§ Motion made and Question proposed, "That this House do now adjourn." [Mr. Pearson.]
§ 1.41 a.m.
§ Colonel Gomme-Duncan (Perth and Kinross, Perth)
The hour is very late, and I desire to express my appreciation to the Secretary of State for Scotland and the Lord Advocate for their courtesy in being here. I will not keep the House long, but I feel this is a matter of great importance. Recently I asked the Chancellor of the Exchequer two Questions. The first was whether he would consider reinstituting the pre-war practice of having revenue and expenditure returns for Scotland and England separately; and the second was whether he would issue at an early date a national balance sheet of industry and trade, setting out clearly the drawings and receipts of Scotland and England respectively. To both of these Questions the right hon. and learned Gentleman replied that I and others interested—which means the whole of Scotland—must await a statement to be made by the Secretary of State at an early date. The House will recall that the Secretary of State made that statement, and that it failed to answer either of my Questions.
I therefore questioned the Chancellor of the Exchequer again, and was told that it would be inopportune to do anything about either of my suggested proposals—a type of answer, and an attitude of mind behind it, of which in my short time in this House I am becoming a little tired. I would like to ask, "Inopportune to whom?" For the Government? Very Likely. But for Scotland never was the time more opportune, or the problem more urgent. It looks as if the Government are taking the view that this is entirely a matter of finance. It is far, far more than that.
There is in Scotland today a very wide and strong feeling that we are not getting a square deal. I am not saying that such is the case, but only that there is this feeling. It is extremely difficult to explain to the harassed housewives of Scotland the fact that we could amply clothe ourselves, warm ourselves, and feed ourselves, if we were not exporting large 1922 quantities of these necessities of life to England. I shall be told there is a good reason for this, and I am not disputing it for the moment. But the Scottish housewife knows she cannot clothe herself or her family, or replace her household linen, blankets, sheets, curtains and so on; she sees her scanty supplies of fuel getting worse in quantity and higher in price; she sees her rations daily lessening in bulk and getting poorer in quality.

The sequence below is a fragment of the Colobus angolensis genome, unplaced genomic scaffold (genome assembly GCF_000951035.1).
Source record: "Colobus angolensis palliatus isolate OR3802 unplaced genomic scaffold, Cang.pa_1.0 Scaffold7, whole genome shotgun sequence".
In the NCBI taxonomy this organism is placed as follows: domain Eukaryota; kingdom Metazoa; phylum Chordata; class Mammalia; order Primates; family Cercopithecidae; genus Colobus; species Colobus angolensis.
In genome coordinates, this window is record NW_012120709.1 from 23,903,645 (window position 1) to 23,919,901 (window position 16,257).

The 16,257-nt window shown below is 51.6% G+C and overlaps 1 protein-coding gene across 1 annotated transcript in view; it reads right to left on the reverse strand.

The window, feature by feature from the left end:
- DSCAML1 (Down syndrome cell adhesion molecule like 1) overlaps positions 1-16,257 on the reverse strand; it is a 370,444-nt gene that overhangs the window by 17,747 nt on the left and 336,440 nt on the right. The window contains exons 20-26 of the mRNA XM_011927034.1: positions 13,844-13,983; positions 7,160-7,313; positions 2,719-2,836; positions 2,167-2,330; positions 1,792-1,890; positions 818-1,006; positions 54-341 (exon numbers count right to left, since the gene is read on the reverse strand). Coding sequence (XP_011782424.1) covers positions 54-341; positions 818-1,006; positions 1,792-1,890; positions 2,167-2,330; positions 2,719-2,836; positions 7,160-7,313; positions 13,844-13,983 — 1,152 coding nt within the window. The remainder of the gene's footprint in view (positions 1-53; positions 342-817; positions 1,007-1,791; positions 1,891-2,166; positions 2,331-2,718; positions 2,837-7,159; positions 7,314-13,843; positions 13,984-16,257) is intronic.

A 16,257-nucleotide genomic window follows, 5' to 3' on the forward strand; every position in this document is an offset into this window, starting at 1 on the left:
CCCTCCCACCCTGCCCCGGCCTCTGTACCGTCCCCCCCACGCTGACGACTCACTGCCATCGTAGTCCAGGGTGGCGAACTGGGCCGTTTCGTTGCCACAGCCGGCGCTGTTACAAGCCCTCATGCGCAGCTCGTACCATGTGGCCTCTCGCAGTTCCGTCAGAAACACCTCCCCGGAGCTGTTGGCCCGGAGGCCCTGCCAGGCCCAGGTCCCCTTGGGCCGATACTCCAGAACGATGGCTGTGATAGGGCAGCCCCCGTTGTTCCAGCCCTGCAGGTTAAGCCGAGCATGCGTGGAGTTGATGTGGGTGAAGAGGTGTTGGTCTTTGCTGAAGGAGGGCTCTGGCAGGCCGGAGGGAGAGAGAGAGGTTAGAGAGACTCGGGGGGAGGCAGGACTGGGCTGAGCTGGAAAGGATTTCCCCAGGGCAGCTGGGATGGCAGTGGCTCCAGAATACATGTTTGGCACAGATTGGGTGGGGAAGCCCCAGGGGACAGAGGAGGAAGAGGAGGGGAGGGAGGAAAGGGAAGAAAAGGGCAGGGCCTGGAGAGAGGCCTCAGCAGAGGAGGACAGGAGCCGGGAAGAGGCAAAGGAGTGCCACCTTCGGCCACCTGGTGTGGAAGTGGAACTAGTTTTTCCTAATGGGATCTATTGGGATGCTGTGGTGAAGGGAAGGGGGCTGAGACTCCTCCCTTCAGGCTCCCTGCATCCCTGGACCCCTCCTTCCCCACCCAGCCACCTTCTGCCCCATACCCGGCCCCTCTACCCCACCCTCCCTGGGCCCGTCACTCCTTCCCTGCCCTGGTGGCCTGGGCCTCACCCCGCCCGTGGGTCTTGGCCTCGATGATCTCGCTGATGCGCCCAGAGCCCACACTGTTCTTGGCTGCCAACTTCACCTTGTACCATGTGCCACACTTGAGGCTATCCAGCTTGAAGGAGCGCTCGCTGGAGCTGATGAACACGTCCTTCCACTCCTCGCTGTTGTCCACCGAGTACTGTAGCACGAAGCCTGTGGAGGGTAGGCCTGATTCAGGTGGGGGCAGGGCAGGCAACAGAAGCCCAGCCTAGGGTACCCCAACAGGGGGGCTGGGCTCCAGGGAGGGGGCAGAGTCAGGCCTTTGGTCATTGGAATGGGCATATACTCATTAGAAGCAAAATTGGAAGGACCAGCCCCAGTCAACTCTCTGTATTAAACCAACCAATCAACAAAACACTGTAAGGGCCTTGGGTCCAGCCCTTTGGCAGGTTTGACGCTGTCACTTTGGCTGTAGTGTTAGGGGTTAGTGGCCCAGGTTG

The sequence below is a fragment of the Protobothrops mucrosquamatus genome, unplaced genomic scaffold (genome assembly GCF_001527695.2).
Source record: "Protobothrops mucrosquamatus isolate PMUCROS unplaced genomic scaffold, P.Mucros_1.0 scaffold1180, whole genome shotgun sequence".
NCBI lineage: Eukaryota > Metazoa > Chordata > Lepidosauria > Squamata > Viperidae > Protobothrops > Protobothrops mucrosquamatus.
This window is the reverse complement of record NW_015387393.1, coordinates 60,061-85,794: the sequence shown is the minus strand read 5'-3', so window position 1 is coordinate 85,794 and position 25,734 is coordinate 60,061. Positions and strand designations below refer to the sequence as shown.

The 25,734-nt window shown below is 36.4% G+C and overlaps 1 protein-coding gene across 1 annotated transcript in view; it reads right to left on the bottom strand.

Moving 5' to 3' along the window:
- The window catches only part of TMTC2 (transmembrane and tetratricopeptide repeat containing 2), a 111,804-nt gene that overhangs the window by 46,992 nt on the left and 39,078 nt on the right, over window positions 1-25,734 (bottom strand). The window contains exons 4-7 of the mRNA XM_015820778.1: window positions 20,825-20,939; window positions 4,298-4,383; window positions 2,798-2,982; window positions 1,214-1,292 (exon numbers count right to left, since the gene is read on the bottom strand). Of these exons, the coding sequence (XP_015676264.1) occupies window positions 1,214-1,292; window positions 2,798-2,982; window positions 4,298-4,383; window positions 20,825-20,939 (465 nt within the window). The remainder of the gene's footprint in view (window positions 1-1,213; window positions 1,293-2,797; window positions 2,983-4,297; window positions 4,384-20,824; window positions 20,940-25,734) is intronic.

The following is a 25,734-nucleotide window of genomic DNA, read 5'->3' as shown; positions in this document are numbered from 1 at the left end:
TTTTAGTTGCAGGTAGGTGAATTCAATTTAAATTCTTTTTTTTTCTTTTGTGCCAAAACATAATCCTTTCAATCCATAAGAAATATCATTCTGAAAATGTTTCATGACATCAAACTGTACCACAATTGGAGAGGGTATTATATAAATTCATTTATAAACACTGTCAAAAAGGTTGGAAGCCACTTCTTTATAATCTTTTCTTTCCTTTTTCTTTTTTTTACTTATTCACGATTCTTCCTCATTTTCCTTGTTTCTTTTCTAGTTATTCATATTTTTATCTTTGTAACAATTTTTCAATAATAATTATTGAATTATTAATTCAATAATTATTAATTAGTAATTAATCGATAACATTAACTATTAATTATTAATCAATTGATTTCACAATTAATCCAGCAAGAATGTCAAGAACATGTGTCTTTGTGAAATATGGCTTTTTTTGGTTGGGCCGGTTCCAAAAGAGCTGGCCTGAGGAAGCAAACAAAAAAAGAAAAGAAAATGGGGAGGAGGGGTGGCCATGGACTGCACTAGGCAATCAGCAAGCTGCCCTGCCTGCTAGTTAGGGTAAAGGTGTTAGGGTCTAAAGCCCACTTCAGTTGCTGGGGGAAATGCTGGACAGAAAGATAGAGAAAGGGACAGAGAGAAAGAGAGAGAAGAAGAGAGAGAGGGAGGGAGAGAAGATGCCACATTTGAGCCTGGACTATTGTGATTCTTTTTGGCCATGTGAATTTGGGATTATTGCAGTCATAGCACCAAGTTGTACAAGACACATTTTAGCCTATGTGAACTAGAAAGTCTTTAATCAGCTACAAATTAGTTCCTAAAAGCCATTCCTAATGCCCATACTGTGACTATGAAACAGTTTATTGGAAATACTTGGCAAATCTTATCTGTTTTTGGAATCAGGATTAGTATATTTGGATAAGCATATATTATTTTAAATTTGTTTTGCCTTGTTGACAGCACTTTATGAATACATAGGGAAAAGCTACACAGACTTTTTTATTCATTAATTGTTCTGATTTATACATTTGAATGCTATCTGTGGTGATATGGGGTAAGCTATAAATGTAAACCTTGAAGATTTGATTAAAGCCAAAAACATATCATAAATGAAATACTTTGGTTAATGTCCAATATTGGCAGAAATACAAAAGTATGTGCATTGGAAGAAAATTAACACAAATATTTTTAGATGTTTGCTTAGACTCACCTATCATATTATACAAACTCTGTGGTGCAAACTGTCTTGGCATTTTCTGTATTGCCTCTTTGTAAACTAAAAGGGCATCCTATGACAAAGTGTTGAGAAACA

I would ask Ministers: do they realise how nationalist feeling in Scotland is growing on this type of thing? I do not mean to say that everyone is joining the Scottish Nationalist Party, though we must admit that is a live and energetic party. I mean that people of all ages and sections and in all walks of life are asking questions. Why are we going so short and at the same time sending so much out? Why are we sending so much high quality beef to England and getting in return frozen imported or tinned beef? Why are our ships not unloading cargoes in Scottish ports and why does all that comes to Scotland come either by road or rail? Why cannot we control our own affairs? Do not we pay grinding taxes? Where does the money go? Are we getting value for money and cannot we do better on our own? Those are perhaps strange questions, but those and one hundred similar questions are being asked in Scotland by all sections and they need an answer. Facts and figures should be given to the Scottish people.
The provision of the material for which I asked in my Questions would go very far to provide an answer to Scottish nationalism whether it be moderate or extreme. The facts and figures might justify it or otherwise, but they would provide an answer. I think we are entitled to these figures and I want to know why the Government insist on withholding them. "Not opportune" are the words. Perhaps the Minister will tell us when the period will be opportune.
We are a partnership. The sovereign States of England and Scotland are joined in a great United Kingdom, but is there any other partnership known to any hon. Member in which one partner does not know exactly what the other puts in or takes out? Can it be a partnership if there is no mutual trust and frankness between the partners? I ask the Minister to answer one question 1923 frankly and without equivocation. Why cannot we return to the practice, which was easy enough up to 1935, of putting the revenue and expenditure returns separately for Scotland and England? The machinery must be there. Why cannot it be done?